The authors calculated the pre-game brand equity scores for each firm, then tracked changes in brand perception that occurred for up to a week after a commercial’s airing. This allowed time for consumers to share the clip on social media, spread word of mouth about the spot, and read reviews about the commercial — in short, all the things that influence people’s perceptions of an advertised brand.

After controlling for several factors that could help or hinder an ad’s impact — including marketing experts’ ratings, the total time it ran, whether it aired during the first or second half of the game, and the number of Super Bowl commercials the brand had aired in the previous 10 years — the authors found there was no universal effect, either good or bad, of Super Bowl spots on firms’ stock returns.

The authors found there was no universal effect, either good or bad, of Super Bowl spots on firms’ stock returns.

However, the roughly two-thirds of firms that increased their customer-based brand equity in the wake of the ad spot did see positive abnormal returns following the big game. In other words, the payoff from Super Bowl commercials depends on an ad’s ability to generate and increase positive associations among a wide and diverse consumer base. If brand managers and ad executives can’t achieve that, then Super Bowl ads are indeed not worth the investment.

But even the positive impact of brand equity on abnormal returns varies depending on whether the brand comes into the Super Bowl boasting a relatively high or low opinion rating with consumers. For brands with already high equity levels, airing a Super Bowl ad provides only a minimal boost to the stock price. But for those with low equity levels, a successful Super Bowl ad can move the stock ticker significantly in a positive direction.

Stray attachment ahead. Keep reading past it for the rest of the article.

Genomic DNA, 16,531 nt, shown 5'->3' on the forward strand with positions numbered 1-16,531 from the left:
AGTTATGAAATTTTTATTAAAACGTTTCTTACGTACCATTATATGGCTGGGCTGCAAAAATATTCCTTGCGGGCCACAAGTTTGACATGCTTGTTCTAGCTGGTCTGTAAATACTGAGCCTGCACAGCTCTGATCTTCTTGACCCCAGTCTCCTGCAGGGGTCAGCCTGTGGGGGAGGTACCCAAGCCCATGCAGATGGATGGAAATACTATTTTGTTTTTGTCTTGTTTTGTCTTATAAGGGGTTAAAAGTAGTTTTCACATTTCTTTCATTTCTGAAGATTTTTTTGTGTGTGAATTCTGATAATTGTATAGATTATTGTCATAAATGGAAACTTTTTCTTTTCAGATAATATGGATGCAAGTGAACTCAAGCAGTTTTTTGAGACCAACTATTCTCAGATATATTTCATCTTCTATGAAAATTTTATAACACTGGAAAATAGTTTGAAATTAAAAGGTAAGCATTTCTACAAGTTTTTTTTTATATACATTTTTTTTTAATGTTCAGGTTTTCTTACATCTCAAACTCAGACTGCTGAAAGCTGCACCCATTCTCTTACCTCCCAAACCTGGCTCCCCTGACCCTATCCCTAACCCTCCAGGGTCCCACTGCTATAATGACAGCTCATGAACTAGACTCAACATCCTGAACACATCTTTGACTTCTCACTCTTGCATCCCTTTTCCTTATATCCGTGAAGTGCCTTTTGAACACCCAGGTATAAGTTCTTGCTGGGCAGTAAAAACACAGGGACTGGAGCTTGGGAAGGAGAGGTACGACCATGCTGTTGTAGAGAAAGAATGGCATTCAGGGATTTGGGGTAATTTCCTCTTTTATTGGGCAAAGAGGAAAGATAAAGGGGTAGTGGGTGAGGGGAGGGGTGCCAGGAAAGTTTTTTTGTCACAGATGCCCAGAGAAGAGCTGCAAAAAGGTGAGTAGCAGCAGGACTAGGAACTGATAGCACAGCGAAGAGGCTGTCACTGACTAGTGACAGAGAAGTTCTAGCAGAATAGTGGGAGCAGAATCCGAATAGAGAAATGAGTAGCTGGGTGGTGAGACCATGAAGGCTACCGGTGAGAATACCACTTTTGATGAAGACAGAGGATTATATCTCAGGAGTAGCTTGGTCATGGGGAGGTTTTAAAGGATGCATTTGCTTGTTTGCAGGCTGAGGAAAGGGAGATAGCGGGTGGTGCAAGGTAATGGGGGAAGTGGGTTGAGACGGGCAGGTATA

The reason, the authors posit, is that brands that advertise during the Super Bowl are typically mature and well known. Because most consumers have already chosen their preferred brand in that sector, airing high-profile commercials is largely a defensive action, designed to protect market share. The advertising isn’t intended to change minds and attract new customers as much as it is to maintain the status quo.

Investors may therefore associate greater long-term benefits with a prominent ad aired by a brand with a relatively low standing with consumers — presumably, one that’s either building its reputation or repairing damage to its image.

Finally, the authors warn marketers not to get caught up in what they believe to be the comparatively superficial ratings handed out by consumer panels such as the USA Today Ad Meter, arguing such ratings can give a warped sense of commercials’ effectiveness. So can all the media attention surrounding the ads both leading up to and after the Super Bowl. According to the authors, the kind of instant likeability assessed via snap focus groups is not as reliable an indicator of an ad’s ultimate impact as the measure of brand equity, which takes into account more lasting consumer impressions.

Source: “Are Super Bowl Ads a Super Waste of Money? Examining the Intermediary Roles of Customer-Based Brand Equity and Customer Equity Effects,” by Sascha Raithel (Freie Universität Berlin), Charles R. Taylor (Villanova University), and Stefan J. Hock (George Mason University), Journal of Business Research, Sept. 2016, vol. 69, no. 9

Matt Palmquist

Matt Palmquist is a freelance business journalist based in Oakland, Calif.